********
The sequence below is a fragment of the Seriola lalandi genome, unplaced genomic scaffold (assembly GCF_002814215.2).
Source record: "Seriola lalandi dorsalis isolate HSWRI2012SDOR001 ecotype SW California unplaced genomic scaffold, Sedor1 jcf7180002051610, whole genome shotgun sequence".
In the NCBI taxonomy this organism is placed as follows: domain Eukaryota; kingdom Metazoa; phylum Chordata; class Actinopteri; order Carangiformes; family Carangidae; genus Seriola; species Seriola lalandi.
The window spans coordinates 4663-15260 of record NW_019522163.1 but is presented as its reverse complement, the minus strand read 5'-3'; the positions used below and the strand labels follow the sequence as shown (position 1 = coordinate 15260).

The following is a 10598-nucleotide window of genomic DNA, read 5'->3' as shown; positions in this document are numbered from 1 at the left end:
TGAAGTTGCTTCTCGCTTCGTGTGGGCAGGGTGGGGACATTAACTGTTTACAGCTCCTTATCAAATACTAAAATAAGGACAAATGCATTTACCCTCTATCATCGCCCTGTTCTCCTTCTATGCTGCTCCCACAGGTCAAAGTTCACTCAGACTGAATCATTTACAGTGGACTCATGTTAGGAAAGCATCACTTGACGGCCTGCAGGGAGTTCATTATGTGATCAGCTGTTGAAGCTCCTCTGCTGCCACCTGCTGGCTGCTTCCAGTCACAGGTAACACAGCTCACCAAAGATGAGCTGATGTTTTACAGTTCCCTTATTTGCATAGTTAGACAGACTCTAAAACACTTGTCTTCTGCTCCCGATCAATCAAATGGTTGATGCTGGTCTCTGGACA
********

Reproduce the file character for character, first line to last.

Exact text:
The sequence below is a fragment of the Seriola lalandi genome, unplaced genomic scaffold (assembly GCF_002814215.2).
Source record: "Seriola lalandi dorsalis isolate HSWRI2012SDOR001 ecotype SW California unplaced genomic scaffold, Sedor1 jcf7180002051610, whole genome shotgun sequence".
In the NCBI taxonomy this organism is placed as follows: domain Eukaryota; kingdom Metazoa; phylum Chordata; class Actinopteri; order Carangiformes; family Carangidae; genus Seriola; species Seriola lalandi.
The window spans coordinates 4663-15260 of record NW_019522163.1 but is presented as its reverse complement, the minus strand read 5'-3'; the positions used below and the strand labels follow the sequence as shown (position 1 = coordinate 15260).

The following is a 10598-nucleotide window of genomic DNA, read 5'->3' as shown; positions in this document are numbered from 1 at the left end:
TGAAGTTGCTTCTCGCTTCGTGTGGGCAGGGTGGGGACATTAACTGTTTACAGCTCCTTATCAAATACTAAAATAAGGACAAATGCATTTACCCTCTATCATCGCCCTGTTCTCCTTCTATGCTGCTCCCACAGGTCAAAGTTCACTCAGACTGAATCATTTACAGTGGACTCATGTTAGGAAAGCATCACTTGACGGCCTGCAGGGAGTTCATTATGTGATCAGCTGTTGAAGCTCCTCTGCTGCCACCTGCTGGCTGCTTCCAGTCACAGGTAACACAGCTCACCAAAGATGAGCTGATGTTTTACAGTTCCCTTATTTGCATAGTTAGACAGACTCTAAAACACTTGTCTTCTGCTCCCGATCAATCAAATGGTTGATGCTGGTCTCTGGACA